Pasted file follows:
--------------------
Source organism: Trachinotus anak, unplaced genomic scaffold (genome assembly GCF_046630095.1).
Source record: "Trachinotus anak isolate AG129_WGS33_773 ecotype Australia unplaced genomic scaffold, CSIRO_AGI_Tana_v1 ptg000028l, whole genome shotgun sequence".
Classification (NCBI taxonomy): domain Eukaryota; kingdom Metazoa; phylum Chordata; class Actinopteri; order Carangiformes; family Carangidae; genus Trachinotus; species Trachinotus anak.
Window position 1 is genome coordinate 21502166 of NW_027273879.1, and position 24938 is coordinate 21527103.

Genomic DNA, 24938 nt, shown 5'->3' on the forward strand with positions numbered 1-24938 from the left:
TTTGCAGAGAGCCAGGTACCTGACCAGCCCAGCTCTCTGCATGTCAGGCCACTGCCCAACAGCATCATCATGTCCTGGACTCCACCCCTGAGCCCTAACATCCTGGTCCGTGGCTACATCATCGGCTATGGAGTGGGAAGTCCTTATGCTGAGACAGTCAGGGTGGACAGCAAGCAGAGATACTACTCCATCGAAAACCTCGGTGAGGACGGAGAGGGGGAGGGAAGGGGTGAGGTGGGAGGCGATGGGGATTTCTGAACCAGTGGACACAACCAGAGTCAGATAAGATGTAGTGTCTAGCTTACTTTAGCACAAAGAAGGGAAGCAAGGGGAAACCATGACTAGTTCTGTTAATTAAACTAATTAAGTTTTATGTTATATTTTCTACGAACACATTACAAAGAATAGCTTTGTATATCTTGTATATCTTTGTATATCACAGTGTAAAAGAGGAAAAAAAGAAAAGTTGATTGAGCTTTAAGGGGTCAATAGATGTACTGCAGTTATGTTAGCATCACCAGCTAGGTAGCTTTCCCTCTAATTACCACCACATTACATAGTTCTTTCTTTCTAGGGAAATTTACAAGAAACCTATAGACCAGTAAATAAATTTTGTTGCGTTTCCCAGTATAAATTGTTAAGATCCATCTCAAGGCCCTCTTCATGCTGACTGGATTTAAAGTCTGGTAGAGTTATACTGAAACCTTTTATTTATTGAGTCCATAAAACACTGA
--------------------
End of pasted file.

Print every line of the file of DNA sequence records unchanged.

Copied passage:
Source organism: Trachinotus anak, unplaced genomic scaffold (genome assembly GCF_046630095.1).
Source record: "Trachinotus anak isolate AG129_WGS33_773 ecotype Australia unplaced genomic scaffold, CSIRO_AGI_Tana_v1 ptg000028l, whole genome shotgun sequence".
Classification (NCBI taxonomy): domain Eukaryota; kingdom Metazoa; phylum Chordata; class Actinopteri; order Carangiformes; family Carangidae; genus Trachinotus; species Trachinotus anak.
Window position 1 is genome coordinate 21502166 of NW_027273879.1, and position 24938 is coordinate 21527103.

Genomic DNA, 24938 nt, shown 5'->3' on the forward strand with positions numbered 1-24938 from the left:
TTTGCAGAGAGCCAGGTACCTGACCAGCCCAGCTCTCTGCATGTCAGGCCACTGCCCAACAGCATCATCATGTCCTGGACTCCACCCCTGAGCCCTAACATCCTGGTCCGTGGCTACATCATCGGCTATGGAGTGGGAAGTCCTTATGCTGAGACAGTCAGGGTGGACAGCAAGCAGAGATACTACTCCATCGAAAACCTCGGTGAGGACGGAGAGGGGGAGGGAAGGGGTGAGGTGGGAGGCGATGGGGATTTCTGAACCAGTGGACACAACCAGAGTCAGATAAGATGTAGTGTCTAGCTTACTTTAGCACAAAGAAGGGAAGCAAGGGGAAACCATGACTAGTTCTGTTAATTAAACTAATTAAGTTTTATGTTATATTTTCTACGAACACATTACAAAGAATAGCTTTGTATATCTTGTATATCTTTGTATATCACAGTGTAAAAGAGGAAAAAAAGAAAAGTTGATTGAGCTTTAAGGGGTCAATAGATGTACTGCAGTTATGTTAGCATCACCAGCTAGGTAGCTTTCCCTCTAATTACCACCACATTACATAGTTCTTTCTTTCTAGGGAAATTTACAAGAAACCTATAGACCAGTAAATAAATTTTGTTGCGTTTCCCAGTATAAATTGTTAAGATCCATCTCAAGGCCCTCTTCATGCTGACTGGATTTAAAGTCTGGTAGAGTTATACTGAAACCTTTTATTTATTGAGTCCATAAAACACTGA